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Wednesday, May 22, 2024
HomeCommunityVeterans’ Day: Women in the Military

Veterans’ Day: Women in the Military

Since the Revolutionary War, women have served the United States in the military. Though not always permitted to enlist, they have aided and fought alongside the male troops. This Veterans’ Day, let us remember the brave women who have protected our freedoms.

In the American War for Independence, better known as the Revolutionary War, many women traveled alongside the Continental Army, boosting morale, mending wounds, and cooking and cleaning for their husbands, brothers, fathers, and sons. Some women, like Margaret Corbin and Deborah Sampson, disguised themselves as men and took an ac­tive part in the fighting, and other women, such as Lydia Darragh, worked in clandestine services for the Continental troops.

During the War Between the States, or the Civil War, nearly 20,000 women served the United States by growing crops, feeding troops, and cooking in Army camps. Women also sewed, laundered uniforms and blan­kets, and organized donations. Women began to officially serve as nurses for the military, and an estimated 3,000 women served in this capacity during the war. Clara Barton trav­eled directly onto the battlefield to tend to the wounded, and Dorothea Dix was appointed superintendent of the United States Army Nurses for the Union Army. Like in the Rev­olutionary War, women also disguised themselves to take an active combat role, with approximately 1,000 women fighting on both sides during the war. Frances Louisa Clay­ton, a woman from Minnesota, took the name Jack Williams and enlisted alongside her hus­band in 1861.

In 1901, the U.S. Army Nurse Corps (ANC) was formally established, and when America entered World War I in April 1917, 403 nurses were in the ANC’s active duty ranks. By June 1918, more than 3,000 nurses had joined and were deployed to hospitals in France. World War I was also the first time women were allowed to openly serve in the United States military. The Navy enlisted “yeomanettes”, women who served in non-commissioned officer and non-combat roles. Around 12,000 women served in the rank of yeoman, mostly working clerical duties, as well as telephone and radio operators and translators. The U.S. Army Signal Corps enlisted women to serve as telephone and switchboard operators. These women were stationed near the front lines in France, and their high-pressure work was not recognized until 1979.

World War II was the first time all branches of the United States military enlisted women. The Army had the Women’s Army Auxilia­ry Corps (WAAC), later restructured as the active duty Women’s Army Corps (WACS). The Army also formed the Army’s Women Airforce Service Pilots (WASPS). The Navy had the WAVES (Women Accepted for Vol­unteer Emergency Service), the Marines had the Marine Corps Women’s Reserve, and the Coast Guard had the Women’s Reserve (SPARS).

Nearly 350,000 American women served in uniform during World War II. 57,000 women served in the Army Nurse Corps and 11,000 in the Navy Nurse Corps. Army Col. Ruby Bradley, a nurse in the Army Nurse Corps, was kept prisoner in the Philippines for 37 months. During her time as a POW, Bradley performed 230 major surgeries and deliv­ered 13 babies in the prison camp. Minnesota women served in World War II as well. 15 women from Minnesota were WASPS. Pearl Gullickson from Donnely, MN, served in the Coast Guard, and Anne Bosanko Green joined the WAC.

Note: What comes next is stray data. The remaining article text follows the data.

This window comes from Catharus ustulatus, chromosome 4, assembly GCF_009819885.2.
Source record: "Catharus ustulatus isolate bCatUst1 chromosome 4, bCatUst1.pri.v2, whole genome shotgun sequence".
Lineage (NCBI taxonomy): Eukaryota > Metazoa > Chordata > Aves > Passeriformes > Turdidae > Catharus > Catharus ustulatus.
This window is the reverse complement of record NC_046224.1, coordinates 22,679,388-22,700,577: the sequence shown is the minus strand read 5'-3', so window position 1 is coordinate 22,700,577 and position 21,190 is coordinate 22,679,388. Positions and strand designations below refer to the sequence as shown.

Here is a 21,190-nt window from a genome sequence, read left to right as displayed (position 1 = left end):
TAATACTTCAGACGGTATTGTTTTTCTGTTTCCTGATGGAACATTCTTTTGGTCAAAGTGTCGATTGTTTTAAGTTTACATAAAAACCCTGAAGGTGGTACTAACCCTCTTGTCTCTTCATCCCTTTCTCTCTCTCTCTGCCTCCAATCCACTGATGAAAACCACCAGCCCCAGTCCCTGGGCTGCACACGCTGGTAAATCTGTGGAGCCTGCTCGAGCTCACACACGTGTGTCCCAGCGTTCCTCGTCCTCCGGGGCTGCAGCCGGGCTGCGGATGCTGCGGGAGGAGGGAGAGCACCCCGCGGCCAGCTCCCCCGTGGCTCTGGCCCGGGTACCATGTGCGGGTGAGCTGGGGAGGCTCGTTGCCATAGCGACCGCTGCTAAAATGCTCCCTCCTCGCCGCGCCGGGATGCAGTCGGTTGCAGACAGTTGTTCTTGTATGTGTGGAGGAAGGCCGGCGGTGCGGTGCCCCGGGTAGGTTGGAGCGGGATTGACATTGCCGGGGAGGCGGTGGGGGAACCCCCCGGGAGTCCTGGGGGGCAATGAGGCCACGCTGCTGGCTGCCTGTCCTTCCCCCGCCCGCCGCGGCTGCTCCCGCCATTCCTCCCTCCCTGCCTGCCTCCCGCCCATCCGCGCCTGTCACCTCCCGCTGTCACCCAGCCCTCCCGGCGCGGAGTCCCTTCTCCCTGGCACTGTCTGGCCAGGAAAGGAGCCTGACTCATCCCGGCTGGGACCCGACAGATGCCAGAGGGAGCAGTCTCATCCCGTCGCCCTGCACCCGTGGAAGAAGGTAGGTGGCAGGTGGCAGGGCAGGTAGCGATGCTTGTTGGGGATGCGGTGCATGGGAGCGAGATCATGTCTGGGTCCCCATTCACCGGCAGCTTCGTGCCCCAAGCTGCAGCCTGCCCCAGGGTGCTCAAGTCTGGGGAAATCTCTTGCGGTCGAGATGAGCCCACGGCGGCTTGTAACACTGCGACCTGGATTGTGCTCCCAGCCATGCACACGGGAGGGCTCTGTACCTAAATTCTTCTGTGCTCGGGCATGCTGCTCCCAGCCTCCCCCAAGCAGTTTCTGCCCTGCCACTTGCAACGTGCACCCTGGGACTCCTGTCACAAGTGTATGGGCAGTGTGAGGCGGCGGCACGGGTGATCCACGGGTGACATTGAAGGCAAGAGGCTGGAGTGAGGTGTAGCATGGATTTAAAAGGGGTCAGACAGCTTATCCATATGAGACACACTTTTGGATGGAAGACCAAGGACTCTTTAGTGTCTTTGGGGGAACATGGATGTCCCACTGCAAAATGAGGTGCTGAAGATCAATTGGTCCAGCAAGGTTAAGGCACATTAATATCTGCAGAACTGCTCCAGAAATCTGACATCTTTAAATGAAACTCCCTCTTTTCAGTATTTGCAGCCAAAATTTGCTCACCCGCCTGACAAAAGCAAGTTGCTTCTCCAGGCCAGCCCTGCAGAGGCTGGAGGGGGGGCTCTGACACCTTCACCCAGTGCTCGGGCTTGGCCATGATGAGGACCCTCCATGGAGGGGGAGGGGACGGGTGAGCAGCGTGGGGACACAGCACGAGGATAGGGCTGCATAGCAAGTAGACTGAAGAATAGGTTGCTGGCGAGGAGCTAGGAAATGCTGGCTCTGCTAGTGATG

1948 saw President Harry S. Truman sign the Women’s Armed Services Integration Act, officially allowing women to serve as full, permanent members of all branches of the Armed Forces. 120,000 women served in active duty positions during the Korean War, and 11,000 women were stationed in Vietnam during the Vietnam War. Today, women serve in every branch of the U.S. military, filling many different roles.

Silver Bay resident Prudence Melnotte served in the Marine Corps from 1964-1965. She joined to “start a life”, as she lived in the country with no car or driver’s license. “The best part of serving was being the first woman to work in the men’s battalion,” Melnotte said.

Take time to thank a veteran, not only on November 11th, but every day. Remember all that those who served the United States military did to protect our freedom. They swore to, “support and defend the Constitution of the United States against all enemies, foreign and domestic.” As they have supported our Constitutional rights, it’s time for us to support them.

Haley Searls
Haley Searls
Hello! My name is Haley Searls. I’ve loved writing from an early age, though my nonfiction writing at five years old consisted mainly of weather and gardening reports. I still have some of those early articles: “It’s sunny.” “It’s still sunny.” “It’s raining.” I’m glad to say my writing has improved since then. I wrote a guest post for the Silver Bay Public Library blog, and was the writer/editor of the newsletter for my American Heritage Girls troop. I have been writing for the North Shore Journal since June 2022. Besides writing, I love reading, drawing, photography, music, and spending time with family and friends. Two books that have really influenced my writing are Reforming Journalism by Marvin Olasky and Writer to Writer by Bodie and Brock Thoene. As a journalist, I want to share positive community interactions and inspire people to make lasting connections. Article topics that interest me are ones which show community activities and involvement. Such articles include community events, youth accomplishments, library programming, small businesses, local history, local artists and authors, art programs, and cultural events such as theater and dance. If you have an article idea, email the North Shore Journal with my name in the subject line! I look forward to hearing from you!
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